Walking tour unearths the streets of Toronto’s diverse history

Published On July 24, 2018 | By olivialevesque | News

The Myseum of Toronto are hosting walking tours to highlight the history of Toronto’s Ward neighbourhood and the women who played key roles in its development. (Myseum of Toronto)

Olivia Levesque

The history of one of Toronto’s most well-known neighbourhoods is set to be uncovered in a walking tour hosted by Myseum of Toronto this weekend by focusing on some of the women who transformed it .

Women of the Ward is the latest in a series of summer programming by Myseum of Toronto. Starting at the Church of Holy Trinity in Trinity Square, the Ward — originally known as St. John’s Ward — is a neighbourhood highlighted on the tour as Toronto’s first immigrant neighbourhood. The Ward was bounded by Yonge Street and University Avenue, and College and Queen Streets. It was marked by its poverty and its diversity.

“This neighbourhood existed in the mid-19th century till the early 20th century, which is really Toronto’s first immigrant neighbourhood and mosaic type of society,” said Josh Dyer, the marketing director at Myseum of Toronto.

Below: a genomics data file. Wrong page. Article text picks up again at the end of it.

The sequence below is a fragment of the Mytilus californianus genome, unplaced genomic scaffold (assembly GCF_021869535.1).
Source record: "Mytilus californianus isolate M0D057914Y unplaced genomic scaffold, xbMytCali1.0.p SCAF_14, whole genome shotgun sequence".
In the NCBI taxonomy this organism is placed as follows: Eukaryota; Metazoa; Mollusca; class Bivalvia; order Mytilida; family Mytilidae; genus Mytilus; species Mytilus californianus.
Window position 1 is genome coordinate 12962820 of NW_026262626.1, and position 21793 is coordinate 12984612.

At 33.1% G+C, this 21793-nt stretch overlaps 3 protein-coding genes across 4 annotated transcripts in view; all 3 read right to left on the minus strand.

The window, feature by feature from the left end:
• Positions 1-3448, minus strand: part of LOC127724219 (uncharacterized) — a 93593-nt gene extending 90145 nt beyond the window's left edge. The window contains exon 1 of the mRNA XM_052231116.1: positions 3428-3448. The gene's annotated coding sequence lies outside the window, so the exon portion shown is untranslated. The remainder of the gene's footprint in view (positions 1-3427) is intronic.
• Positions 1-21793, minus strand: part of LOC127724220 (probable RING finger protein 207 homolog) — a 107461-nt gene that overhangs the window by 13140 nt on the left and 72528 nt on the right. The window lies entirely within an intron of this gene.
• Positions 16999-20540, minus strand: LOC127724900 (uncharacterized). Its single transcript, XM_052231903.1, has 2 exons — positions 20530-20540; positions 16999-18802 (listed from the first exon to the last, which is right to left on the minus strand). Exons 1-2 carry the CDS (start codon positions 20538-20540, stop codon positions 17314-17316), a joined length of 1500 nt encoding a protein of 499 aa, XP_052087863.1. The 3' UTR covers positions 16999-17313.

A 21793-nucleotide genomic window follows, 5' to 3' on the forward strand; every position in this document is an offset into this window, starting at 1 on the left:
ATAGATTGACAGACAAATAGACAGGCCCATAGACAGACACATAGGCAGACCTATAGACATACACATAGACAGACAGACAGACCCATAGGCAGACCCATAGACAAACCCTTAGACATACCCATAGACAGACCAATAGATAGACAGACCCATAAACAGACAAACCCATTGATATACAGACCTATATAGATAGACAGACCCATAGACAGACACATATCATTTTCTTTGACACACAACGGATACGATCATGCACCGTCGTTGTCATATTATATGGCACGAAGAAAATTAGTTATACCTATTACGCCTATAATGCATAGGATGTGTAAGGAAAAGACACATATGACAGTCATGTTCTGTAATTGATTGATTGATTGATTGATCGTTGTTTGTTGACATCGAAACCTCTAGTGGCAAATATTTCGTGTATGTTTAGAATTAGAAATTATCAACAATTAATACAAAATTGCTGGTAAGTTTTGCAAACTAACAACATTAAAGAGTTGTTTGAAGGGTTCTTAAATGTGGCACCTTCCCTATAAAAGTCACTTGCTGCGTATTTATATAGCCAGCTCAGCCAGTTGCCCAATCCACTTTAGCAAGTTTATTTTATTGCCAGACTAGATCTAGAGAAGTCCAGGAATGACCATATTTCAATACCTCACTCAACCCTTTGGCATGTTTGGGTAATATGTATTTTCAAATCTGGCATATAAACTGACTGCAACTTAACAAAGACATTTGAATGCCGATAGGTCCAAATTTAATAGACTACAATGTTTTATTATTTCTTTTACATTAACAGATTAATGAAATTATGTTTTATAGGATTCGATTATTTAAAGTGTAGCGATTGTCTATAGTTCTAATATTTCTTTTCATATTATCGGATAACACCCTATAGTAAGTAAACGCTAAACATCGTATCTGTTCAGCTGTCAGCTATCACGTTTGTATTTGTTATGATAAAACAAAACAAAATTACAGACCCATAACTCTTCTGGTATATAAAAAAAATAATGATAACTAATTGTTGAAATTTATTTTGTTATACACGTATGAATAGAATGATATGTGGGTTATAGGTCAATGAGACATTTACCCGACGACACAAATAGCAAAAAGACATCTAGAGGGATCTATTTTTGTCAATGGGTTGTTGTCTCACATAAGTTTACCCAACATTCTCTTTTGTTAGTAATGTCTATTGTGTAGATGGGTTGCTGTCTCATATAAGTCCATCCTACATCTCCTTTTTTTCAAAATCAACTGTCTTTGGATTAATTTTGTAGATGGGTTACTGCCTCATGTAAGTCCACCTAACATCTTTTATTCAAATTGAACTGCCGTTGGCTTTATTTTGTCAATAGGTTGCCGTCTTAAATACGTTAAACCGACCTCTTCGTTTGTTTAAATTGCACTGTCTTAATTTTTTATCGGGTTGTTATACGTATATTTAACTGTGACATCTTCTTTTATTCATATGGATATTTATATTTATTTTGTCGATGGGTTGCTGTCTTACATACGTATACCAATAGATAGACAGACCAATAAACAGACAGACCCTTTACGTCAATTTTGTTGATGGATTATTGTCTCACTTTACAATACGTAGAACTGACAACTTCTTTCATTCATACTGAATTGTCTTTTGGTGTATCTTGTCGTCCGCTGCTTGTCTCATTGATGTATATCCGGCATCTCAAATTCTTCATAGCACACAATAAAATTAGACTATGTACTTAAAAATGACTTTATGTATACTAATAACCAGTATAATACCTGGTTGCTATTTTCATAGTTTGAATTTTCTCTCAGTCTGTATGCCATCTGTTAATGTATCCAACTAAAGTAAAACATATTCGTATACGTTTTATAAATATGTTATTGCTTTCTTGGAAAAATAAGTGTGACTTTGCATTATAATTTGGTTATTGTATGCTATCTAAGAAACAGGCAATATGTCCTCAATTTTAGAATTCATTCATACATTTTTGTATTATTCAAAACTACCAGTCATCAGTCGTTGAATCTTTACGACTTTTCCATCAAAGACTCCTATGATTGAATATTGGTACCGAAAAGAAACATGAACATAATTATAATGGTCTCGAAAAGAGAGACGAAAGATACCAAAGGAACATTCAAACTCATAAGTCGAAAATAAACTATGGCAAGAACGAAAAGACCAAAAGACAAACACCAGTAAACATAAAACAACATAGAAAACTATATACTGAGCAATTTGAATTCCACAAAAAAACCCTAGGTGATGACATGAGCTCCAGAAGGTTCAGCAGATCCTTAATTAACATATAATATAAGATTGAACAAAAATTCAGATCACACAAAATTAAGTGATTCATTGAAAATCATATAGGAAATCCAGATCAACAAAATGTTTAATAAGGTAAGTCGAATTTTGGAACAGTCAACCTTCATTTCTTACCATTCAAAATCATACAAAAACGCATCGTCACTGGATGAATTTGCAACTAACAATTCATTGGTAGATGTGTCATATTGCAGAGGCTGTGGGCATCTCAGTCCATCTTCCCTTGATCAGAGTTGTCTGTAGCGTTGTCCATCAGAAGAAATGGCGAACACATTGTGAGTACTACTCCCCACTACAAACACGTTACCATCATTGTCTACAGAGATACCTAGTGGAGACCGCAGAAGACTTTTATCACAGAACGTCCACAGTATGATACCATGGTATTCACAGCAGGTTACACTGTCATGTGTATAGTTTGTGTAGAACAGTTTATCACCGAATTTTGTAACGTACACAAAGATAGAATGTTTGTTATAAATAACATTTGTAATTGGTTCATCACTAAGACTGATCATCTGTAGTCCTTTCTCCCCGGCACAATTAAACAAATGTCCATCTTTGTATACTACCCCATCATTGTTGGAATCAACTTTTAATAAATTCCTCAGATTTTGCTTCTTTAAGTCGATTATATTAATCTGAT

The stories being told on Sunday’s tour are drawn from the communities’ diverse past, focusing on the voices of four women who played a key role in Toronto’s history.

Jean Lumb is just one of the women being highlighted on the tour. She was the owner of a Chinese restaurant and helped to bridge the Chinese community with various politicians and Torontonians, ultimately breaking barriers by sharing her culture.

“She actually taught former Prime Minster John Diefenbaker how to use chopsticks as part of a campaign to repeal the Chinese exclusion act,” Dyer said.

Another woman highlighted on the tour is Baltimore-born Jewish activist, Elizabeth Neufeld. She established Canada’s first settlement agency called Central Neighbourhood House.

The agency was at 84 Gerrard Street, just steps away from modern Bay Street, where the walking tour will pass by. The agency was a pillar in the Ward neighbourhood as it had no religious affiliations, making it easy for the diverse immigrant community to access services. Neufeld held programs and clubs at the agency ranging from boxing to sewing.

The two women will be portrayed among others in a way that is unconventional in comparison to the average historical talking tour.

“Through this walking tour there will be theatrical presentations, preformed by actors who are presenting reality and perspective of these four women,” Dyer said.

Dyer said he hopes participants of the tour walk away with a new appreciation for the city’s past and deep rooted culture.

“Look at the current historical narrative of Toronto, it is still quite deep in the British colonial legacy, but it’s a city that is one of the most multicultural in the world,” he said. “The tour looks at how these diverse communities has an impact on how we live in the city of Toronto today.”

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